There are three parts to the concerns over the safety of fingerprint recognition technology:
. Can we first of all say fingerprint recognition is safe against covid-19? The answer is obviously no.
. How much risk does fingerprint recognition entail? The answer is a high risk is involved.
. How should we perceive the use value of the technology? Human lives matter more.
A short elaboration of the answers to the questions above: It’s difficult to claim that fingerprint recognition sensors are completely safe from spreading viruses.
Reports say that the virus can survive anywhere between hours to days, depending on the type of surface it lands on. Fingerprint recognition requires the users to touch the sensor. The contamination level of this surface is as high as that of door handles according to a study. This indicates that fingerprint recognition sensors can act as a medium to pass the virus via contact just the same as any other commonly touched surfaces. We note another study suggests that disinfecting sensor surfaces with alcohol could significantly lower the possibility of virus transmission, but cannot completely eliminate the risk of contracting the virus.
Businesses in India and some other parts of the world are being told to suspend contact-based biometric time and attendance systems to prevent the spread of COVID-19. State and local governments in such countries have issued a series of protocols, including a halt to fingerprint employee-tracking systems, possibly replaced with a card-based system or facial recognition, after a tech worker in Hyderabad tested positive for the virus in India.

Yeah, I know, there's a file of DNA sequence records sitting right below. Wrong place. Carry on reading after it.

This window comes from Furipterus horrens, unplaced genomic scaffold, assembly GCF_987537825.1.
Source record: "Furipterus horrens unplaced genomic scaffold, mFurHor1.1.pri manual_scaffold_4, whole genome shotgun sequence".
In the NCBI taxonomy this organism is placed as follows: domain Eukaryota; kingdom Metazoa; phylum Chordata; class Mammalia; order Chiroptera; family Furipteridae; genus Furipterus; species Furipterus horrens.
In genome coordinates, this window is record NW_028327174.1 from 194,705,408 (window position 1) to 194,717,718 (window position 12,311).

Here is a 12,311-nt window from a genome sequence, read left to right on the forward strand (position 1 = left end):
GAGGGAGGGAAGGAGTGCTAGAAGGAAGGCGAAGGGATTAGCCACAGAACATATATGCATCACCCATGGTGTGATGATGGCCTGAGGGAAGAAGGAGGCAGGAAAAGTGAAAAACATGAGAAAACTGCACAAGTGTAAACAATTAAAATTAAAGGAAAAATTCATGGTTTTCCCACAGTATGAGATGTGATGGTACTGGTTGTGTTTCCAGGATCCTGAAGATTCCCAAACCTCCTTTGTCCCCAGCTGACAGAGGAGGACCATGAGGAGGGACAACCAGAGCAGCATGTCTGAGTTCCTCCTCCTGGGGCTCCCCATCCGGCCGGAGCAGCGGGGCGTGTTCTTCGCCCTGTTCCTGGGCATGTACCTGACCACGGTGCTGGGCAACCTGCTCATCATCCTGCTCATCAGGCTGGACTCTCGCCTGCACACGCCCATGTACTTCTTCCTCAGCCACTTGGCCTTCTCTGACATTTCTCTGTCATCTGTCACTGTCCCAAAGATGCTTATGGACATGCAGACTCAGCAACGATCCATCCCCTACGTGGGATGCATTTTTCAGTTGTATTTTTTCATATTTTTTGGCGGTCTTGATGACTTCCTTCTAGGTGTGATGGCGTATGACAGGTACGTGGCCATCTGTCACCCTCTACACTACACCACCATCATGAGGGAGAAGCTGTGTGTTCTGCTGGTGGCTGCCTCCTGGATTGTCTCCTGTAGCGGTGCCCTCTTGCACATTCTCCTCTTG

Summarily, the biometric fingerprint recognition machine which will be used in the compilation of a new voter’s register presents a huge risks of infection for users. The machine will seriously spread the corona virus and the risk of spread is very significant especially, when the process will involve huge numbers. We are considering a current voter population of over 14 million citizens, which can reasonably be expected to be close to 15 million registered voters should the exercise be completed without the obviously intended machinations conceived to disenfranchise a certain class of potential and currently registered voters who are automatically expected to qualify for the new voter’s ID.
Same process will involve thousands of voters in almost every polling station, with some polling stations expected to register at least 500 people a day. 500 or more people queuing to register by putting their fingers on the biometric machines! The limited time and pressure we envisage in this adventure presents ominous spectacles in consequence. As already alluded to above, there exist no safe practical means for the Electoral Commission of Ghana to embark on a new voter’s registration exercise in the current circumstances. Such an action will seriously expose many innocent people to contracting the corona virus, thereby endangering the lives of those people.
The Commission must resist every temptation and compulsion to compile a new voter’s register at this time of Ghana’s corona virus situation. If they insist on compiling a new voter’s register, there are likely to be ghosts voting from the grave in December, 2020. Citizens must boycott the process, as their lives are more precious than holding a mere voter’s ID card.
The clergy, chiefs, opinion leaders and civil society organizations must join hands in restraining the Electoral Commission from compiling a new voter’s register, as it will represent a journey to mass burials of unimaginable proportions. The current register which produced the current President could not have developed so serious defects since the appointment of Jean Mensa and Bossman Asare that it cannot produce the next president for the republic. There is no time to even contemplate such an elaborate exercise as to guarantee we will not end up with a worse register than we make the current one look.
Democracy is about the survival of the people, not their demise. Any effort to nurture its growth must not end in the death of the demos. Democracy without the demos is cracy-crazy! Let us preserve the nation.
Columnist: Assibid Dauda